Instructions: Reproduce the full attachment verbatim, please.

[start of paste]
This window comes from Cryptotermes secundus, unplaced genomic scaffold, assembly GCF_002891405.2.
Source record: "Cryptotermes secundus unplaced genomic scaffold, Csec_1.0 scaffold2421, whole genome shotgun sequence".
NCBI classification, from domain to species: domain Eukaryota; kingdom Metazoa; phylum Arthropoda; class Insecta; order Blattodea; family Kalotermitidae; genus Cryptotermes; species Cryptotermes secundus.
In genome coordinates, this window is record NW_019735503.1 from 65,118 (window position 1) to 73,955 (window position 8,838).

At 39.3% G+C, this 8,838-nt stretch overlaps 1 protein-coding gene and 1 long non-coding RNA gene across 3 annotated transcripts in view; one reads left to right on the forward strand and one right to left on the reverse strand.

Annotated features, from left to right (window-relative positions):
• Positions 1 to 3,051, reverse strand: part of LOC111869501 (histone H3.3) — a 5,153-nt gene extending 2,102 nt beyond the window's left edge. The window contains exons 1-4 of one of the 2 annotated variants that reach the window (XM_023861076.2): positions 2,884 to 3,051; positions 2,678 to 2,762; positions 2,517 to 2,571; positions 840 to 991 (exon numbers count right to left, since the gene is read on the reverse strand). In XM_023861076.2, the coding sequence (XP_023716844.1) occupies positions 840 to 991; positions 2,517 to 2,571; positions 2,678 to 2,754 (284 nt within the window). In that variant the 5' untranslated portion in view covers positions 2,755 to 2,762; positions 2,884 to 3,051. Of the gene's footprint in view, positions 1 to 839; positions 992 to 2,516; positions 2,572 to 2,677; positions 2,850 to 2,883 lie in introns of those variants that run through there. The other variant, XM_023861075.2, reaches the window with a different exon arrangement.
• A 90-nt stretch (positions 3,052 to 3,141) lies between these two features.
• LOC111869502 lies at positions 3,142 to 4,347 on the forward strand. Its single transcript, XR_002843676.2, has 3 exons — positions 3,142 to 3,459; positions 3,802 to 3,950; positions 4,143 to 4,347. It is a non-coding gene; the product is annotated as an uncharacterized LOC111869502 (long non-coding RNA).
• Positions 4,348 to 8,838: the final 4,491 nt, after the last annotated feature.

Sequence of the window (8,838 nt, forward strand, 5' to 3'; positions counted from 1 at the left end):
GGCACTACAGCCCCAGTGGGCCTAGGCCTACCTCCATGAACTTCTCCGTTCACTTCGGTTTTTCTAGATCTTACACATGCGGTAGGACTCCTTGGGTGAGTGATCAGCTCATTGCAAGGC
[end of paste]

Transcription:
This window comes from Cryptotermes secundus, unplaced genomic scaffold, assembly GCF_002891405.2.
Source record: "Cryptotermes secundus unplaced genomic scaffold, Csec_1.0 scaffold2421, whole genome shotgun sequence".
NCBI classification, from domain to species: domain Eukaryota; kingdom Metazoa; phylum Arthropoda; class Insecta; order Blattodea; family Kalotermitidae; genus Cryptotermes; species Cryptotermes secundus.
In genome coordinates, this window is record NW_019735503.1 from 65,118 (window position 1) to 73,955 (window position 8,838).

At 39.3% G+C, this 8,838-nt stretch overlaps 1 protein-coding gene and 1 long non-coding RNA gene across 3 annotated transcripts in view; one reads left to right on the forward strand and one right to left on the reverse strand.

Annotated features, from left to right (window-relative positions):
• Positions 1 to 3,051, reverse strand: part of LOC111869501 (histone H3.3) — a 5,153-nt gene extending 2,102 nt beyond the window's left edge. The window contains exons 1-4 of one of the 2 annotated variants that reach the window (XM_023861076.2): positions 2,884 to 3,051; positions 2,678 to 2,762; positions 2,517 to 2,571; positions 840 to 991 (exon numbers count right to left, since the gene is read on the reverse strand). In XM_023861076.2, the coding sequence (XP_023716844.1) occupies positions 840 to 991; positions 2,517 to 2,571; positions 2,678 to 2,754 (284 nt within the window). In that variant the 5' untranslated portion in view covers positions 2,755 to 2,762; positions 2,884 to 3,051. Of the gene's footprint in view, positions 1 to 839; positions 992 to 2,516; positions 2,572 to 2,677; positions 2,850 to 2,883 lie in introns of those variants that run through there. The other variant, XM_023861075.2, reaches the window with a different exon arrangement.
• A 90-nt stretch (positions 3,052 to 3,141) lies between these two features.
• LOC111869502 lies at positions 3,142 to 4,347 on the forward strand. Its single transcript, XR_002843676.2, has 3 exons — positions 3,142 to 3,459; positions 3,802 to 3,950; positions 4,143 to 4,347. It is a non-coding gene; the product is annotated as an uncharacterized LOC111869502 (long non-coding RNA).
• Positions 4,348 to 8,838: the final 4,491 nt, after the last annotated feature.

Sequence of the window (8,838 nt, forward strand, 5' to 3'; positions counted from 1 at the left end):
GGCACTACAGCCCCAGTGGGCCTAGGCCTACCTCCATGAACTTCTCCGTTCACTTCGGTTTTTCTAGATCTTACACATGCGGTAGGACTCCTTGGGTGAGTGATCAGCTCATTGCAAGGC